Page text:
New Drug Guidelines for Ambien
If you have been taking the prescription sleep aid Ambien, you should know that the
U.S. Food and Drug Administration (FDA) changed its
and specifically advises women to use lower dosages.
The recommended dosage is now half of what it was.
The changes affect all drugs that contain Zolpidem, including Edluar, Zolpimist, Ambien CR, and Ambien.
The reasoning behind the new guidelines is to decrease the level of the drug that is in the bloodstream by morning, to reduce the risk of impaired driving.
Why the Change?
Once Ambien was released into the marketplace, the FDA began receiving reports of driving incidents among individuals who took the sleep aid. While it was difficult to prove that Ambien was the culprit of the increase in unsafe driving incidents, it did put the drug and its dosage under scrutiny. Labeling changes later occurred, followed by the new dosage recommendations.
The reason why women are of primary concern for dosage reductions is due to the way Ambien is metabolized in the liver. The concentration of liver enzymes in women is lower than in men. This means more of the drug remains in the female body for a longer period of time. Higher levels of the drug in the bloodstream upon waking can increase the chances of falling asleep while behind the wheel of a vehicle.
While the FDA encourages the decreased dosage for women, it suggests men should also be on the lowest effect dosage possible, too.
Should I reduce my dosage?
If you are currently taking Ambien, you may be curious as to whether you should cut your dosage in half. The correct answer for any medication is to take the lowest dosage possible that is effective. Depending on when you were prescribed your medication and its number of refills, your dosage may already be listed at the new guidelines. If in doubt, talk to your physician or pharmacist.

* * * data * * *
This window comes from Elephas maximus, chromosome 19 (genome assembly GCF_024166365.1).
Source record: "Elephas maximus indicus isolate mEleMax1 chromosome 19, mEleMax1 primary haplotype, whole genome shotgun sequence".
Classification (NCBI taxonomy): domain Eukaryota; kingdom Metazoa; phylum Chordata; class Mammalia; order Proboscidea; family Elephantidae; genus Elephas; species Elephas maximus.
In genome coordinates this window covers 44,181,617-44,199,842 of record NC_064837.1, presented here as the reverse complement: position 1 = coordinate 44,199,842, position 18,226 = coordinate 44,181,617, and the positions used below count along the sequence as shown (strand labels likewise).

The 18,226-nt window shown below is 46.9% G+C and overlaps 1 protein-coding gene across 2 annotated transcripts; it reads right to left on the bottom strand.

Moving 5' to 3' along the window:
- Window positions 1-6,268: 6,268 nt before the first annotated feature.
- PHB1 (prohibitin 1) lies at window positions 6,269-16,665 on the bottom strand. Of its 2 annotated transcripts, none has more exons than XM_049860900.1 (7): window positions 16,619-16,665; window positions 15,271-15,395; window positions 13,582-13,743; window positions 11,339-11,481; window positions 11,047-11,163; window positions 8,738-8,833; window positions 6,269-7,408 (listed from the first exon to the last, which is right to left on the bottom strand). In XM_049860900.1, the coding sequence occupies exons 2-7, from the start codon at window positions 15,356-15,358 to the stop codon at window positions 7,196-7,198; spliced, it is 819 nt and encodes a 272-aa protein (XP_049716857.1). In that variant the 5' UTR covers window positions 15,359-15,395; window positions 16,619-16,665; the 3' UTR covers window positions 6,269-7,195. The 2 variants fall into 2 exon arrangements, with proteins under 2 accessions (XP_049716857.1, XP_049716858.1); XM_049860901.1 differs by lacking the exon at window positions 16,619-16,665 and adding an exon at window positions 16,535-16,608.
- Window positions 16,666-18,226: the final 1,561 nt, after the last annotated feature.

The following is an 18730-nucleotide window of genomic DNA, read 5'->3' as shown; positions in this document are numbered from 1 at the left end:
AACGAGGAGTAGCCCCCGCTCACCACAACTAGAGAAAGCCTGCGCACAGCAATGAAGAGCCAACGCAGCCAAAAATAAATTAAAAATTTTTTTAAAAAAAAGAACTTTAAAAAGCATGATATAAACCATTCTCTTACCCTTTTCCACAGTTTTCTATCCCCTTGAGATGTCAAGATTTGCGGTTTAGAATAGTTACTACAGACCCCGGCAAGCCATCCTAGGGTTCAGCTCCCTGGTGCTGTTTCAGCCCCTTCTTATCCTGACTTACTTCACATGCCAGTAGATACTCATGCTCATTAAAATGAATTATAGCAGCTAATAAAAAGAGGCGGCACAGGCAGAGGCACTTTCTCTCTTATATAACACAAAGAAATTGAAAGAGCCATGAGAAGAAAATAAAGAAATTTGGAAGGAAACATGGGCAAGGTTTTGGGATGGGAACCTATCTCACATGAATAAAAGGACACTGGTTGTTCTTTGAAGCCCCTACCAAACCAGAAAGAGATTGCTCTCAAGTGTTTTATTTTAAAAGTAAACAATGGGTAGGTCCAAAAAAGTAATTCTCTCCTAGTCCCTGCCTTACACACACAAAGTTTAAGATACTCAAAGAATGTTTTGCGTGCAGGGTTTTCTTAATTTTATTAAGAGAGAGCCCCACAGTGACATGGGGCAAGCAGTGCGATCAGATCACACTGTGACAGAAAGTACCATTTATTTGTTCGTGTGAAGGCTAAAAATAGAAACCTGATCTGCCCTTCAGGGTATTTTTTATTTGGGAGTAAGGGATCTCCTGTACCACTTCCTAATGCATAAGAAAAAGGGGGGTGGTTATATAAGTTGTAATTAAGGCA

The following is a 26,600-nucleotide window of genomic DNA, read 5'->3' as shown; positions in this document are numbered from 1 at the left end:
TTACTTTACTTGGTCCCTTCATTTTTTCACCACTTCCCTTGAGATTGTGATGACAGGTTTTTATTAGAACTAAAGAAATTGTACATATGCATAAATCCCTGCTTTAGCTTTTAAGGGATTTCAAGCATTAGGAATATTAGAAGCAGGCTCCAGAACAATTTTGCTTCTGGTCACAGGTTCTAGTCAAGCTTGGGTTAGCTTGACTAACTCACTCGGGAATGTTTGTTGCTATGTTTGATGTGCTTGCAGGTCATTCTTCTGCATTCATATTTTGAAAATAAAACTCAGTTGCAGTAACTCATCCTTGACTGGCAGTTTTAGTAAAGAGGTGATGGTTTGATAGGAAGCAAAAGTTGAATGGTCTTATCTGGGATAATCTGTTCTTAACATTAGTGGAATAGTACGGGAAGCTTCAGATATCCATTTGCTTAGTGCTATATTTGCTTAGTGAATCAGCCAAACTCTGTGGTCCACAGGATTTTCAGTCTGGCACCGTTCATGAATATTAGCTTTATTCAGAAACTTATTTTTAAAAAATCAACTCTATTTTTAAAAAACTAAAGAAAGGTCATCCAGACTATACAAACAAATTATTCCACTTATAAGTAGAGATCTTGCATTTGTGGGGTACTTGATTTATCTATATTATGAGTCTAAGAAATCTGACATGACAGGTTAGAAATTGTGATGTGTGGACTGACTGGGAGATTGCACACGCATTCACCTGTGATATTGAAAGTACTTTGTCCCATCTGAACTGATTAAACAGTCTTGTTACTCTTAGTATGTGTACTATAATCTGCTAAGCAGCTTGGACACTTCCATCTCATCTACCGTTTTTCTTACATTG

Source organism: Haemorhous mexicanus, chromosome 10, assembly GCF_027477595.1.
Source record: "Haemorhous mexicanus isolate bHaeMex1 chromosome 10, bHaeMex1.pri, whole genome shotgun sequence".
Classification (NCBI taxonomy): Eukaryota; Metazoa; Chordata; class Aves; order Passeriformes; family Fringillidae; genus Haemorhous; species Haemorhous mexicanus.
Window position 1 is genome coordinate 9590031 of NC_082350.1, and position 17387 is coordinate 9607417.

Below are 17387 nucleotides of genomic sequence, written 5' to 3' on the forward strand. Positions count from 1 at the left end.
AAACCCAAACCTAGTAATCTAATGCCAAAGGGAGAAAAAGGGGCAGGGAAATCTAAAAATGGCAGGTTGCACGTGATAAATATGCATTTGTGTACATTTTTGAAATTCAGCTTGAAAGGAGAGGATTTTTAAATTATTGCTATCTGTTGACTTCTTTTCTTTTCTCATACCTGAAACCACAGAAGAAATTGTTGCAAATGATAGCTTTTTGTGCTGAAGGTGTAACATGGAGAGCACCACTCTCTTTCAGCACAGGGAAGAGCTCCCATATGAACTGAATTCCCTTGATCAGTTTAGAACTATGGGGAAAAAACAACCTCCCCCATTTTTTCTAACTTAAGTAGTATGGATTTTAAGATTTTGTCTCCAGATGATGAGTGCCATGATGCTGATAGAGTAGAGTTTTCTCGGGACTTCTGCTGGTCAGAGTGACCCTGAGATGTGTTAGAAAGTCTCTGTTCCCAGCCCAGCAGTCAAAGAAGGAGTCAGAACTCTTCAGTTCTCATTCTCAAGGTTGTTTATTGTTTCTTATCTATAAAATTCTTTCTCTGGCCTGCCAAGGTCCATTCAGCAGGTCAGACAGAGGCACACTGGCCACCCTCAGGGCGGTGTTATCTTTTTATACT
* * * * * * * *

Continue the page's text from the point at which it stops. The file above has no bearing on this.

Ambien is in a class of medications known as hypnotics. It is prescribed to
and was designed for short term use. It does slow down the brain and it is very effective at bringing on sleep. Most people report falling asleep within 20-30 minutes of taking the medication. The controlled release form of the drug works to sustain sleep.
The main concern is the sleepiness you may feel the morning after taking Ambien. But other side effects related to the drug may include dizziness, headache, abnormal dreams, rash, gastrointestinal irritation, and depression. More serious side effects which are less common include aggressive behavior, sleepwalking, sleep-eating, and thoughts of suicide.
Drug companies continue to work on
new sleep medications
which do not have the disturbing side effects of hypnotic medications. While Ambien currently dominates the sleep medication market in the U.S., new drugs without adverse side effects could put a big dent in that number in the future.
If you want to improve your sleep without sleeping pills, you may want to look into cognitive behavioral therapy for insomnia (CBT-i). My
free sleep training course
uses CBT-i techniques to improve sleep naturally and effectively.